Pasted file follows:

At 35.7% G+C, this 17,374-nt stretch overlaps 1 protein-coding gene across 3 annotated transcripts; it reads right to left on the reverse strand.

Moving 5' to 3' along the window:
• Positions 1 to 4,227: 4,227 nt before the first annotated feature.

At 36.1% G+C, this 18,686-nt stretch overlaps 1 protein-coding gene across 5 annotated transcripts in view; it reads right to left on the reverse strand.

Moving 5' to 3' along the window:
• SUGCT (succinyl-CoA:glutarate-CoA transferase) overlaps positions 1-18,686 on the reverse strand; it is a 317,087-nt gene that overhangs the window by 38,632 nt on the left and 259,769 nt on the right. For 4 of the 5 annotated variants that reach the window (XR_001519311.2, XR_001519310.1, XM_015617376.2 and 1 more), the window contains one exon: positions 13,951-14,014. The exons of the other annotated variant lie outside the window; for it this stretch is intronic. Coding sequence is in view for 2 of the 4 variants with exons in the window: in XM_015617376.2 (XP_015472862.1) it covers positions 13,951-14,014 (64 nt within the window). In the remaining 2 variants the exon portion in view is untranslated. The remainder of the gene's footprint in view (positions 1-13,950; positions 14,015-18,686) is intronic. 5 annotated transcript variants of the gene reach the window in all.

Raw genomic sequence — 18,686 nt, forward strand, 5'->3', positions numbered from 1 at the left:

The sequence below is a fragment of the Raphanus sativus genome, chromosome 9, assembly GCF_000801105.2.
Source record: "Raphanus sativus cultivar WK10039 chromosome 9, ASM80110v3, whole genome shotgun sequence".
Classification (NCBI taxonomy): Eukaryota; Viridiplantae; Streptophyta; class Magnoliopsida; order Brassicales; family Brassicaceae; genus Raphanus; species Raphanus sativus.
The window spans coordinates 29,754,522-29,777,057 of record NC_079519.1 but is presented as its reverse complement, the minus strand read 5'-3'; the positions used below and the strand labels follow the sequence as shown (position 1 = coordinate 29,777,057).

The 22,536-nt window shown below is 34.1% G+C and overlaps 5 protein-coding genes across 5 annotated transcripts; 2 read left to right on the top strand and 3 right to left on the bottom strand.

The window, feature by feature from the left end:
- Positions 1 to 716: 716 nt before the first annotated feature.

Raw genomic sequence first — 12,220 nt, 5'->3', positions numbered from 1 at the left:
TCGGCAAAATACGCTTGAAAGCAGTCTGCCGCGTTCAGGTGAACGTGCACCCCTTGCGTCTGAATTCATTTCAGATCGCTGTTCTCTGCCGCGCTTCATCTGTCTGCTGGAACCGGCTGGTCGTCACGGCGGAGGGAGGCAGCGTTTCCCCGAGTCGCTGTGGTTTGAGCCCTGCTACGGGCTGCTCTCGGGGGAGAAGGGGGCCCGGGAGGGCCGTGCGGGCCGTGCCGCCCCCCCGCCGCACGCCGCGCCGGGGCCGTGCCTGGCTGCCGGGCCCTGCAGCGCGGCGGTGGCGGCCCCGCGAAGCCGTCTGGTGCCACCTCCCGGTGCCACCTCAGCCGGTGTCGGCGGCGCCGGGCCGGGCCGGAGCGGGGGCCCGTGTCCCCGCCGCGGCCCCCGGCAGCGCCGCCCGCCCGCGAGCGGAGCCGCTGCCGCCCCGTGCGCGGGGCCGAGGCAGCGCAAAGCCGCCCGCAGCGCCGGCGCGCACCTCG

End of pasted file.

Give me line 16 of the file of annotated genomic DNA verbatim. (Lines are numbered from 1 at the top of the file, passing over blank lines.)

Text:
TCGGCAAAATACGCTTGAAAGCAGTCTGCCGCGTTCAGGTGAACGTGCACCCCTTGCGTCTGAATTCATTTCAGATCGCTGTTCTCTGCCGCGCTTCATCTGTCTGCTGGAACCGGCTGGTCGTCACGGCGGAGGGAGGCAGCGTTTCCCCGAGTCGCTGTGGTTTGAGCCCTGCTACGGGCTGCTCTCGGGGGAGAAGGGGGCCCGGGAGGGCCGTGCGGGCCGTGCCGCCCCCCCGCCGCACGCCGCGCCGGGGCCGTGCCTGGCTGCCGGGCCCTGCAGCGCGGCGGTGGCGGCCCCGCGAAGCCGTCTGGTGCCACCTCCCGGTGCCACCTCAGCCGGTGTCGGCGGCGCCGGGCCGGGCCGGAGCGGGGGCCCGTGTCCCCGCCGCGGCCCCCGGCAGCGCCGCCCGCCCGCGAGCGGAGCCGCTGCCGCCCCGTGCGCGGGGCCGAGGCAGCGCAAAGCCGCCCGCAGCGCCGGCGCGCACCTCG